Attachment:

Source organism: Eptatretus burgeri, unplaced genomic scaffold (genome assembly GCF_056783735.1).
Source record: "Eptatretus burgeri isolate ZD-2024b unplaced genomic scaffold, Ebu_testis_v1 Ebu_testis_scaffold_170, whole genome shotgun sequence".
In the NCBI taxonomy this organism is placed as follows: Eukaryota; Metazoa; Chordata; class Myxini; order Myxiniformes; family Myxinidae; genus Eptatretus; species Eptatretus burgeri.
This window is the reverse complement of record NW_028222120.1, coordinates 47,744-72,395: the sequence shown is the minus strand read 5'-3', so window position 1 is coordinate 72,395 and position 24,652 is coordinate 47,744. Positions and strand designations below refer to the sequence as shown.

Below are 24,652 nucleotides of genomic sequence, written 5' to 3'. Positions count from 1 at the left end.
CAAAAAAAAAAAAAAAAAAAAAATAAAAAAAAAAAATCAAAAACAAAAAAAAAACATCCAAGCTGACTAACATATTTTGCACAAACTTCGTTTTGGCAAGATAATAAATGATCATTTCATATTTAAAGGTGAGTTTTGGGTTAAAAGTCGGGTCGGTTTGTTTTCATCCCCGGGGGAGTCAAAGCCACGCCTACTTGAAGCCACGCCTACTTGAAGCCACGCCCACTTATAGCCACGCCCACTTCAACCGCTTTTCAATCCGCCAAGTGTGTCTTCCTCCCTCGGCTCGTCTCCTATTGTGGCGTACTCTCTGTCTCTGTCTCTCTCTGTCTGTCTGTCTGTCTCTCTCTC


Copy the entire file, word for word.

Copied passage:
Source organism: Eptatretus burgeri, unplaced genomic scaffold (genome assembly GCF_056783735.1).
Source record: "Eptatretus burgeri isolate ZD-2024b unplaced genomic scaffold, Ebu_testis_v1 Ebu_testis_scaffold_170, whole genome shotgun sequence".
In the NCBI taxonomy this organism is placed as follows: Eukaryota; Metazoa; Chordata; class Myxini; order Myxiniformes; family Myxinidae; genus Eptatretus; species Eptatretus burgeri.
This window is the reverse complement of record NW_028222120.1, coordinates 47,744-72,395: the sequence shown is the minus strand read 5'-3', so window position 1 is coordinate 72,395 and position 24,652 is coordinate 47,744. Positions and strand designations below refer to the sequence as shown.

Below are 24,652 nucleotides of genomic sequence, written 5' to 3'. Positions count from 1 at the left end.
CAAAAAAAAAAAAAAAAAAAAAATAAAAAAAAAAAATCAAAAACAAAAAAAAAACATCCAAGCTGACTAACATATTTTGCACAAACTTCGTTTTGGCAAGATAATAAATGATCATTTCATATTTAAAGGTGAGTTTTGGGTTAAAAGTCGGGTCGGTTTGTTTTCATCCCCGGGGGAGTCAAAGCCACGCCTACTTGAAGCCACGCCTACTTGAAGCCACGCCCACTTATAGCCACGCCCACTTCAACCGCTTTTCAATCCGCCAAGTGTGTCTTCCTCCCTCGGCTCGTCTCCTATTGTGGCGTACTCTCTGTCTCTGTCTCTCTCTGTCTGTCTGTCTGTCTCTCTCTC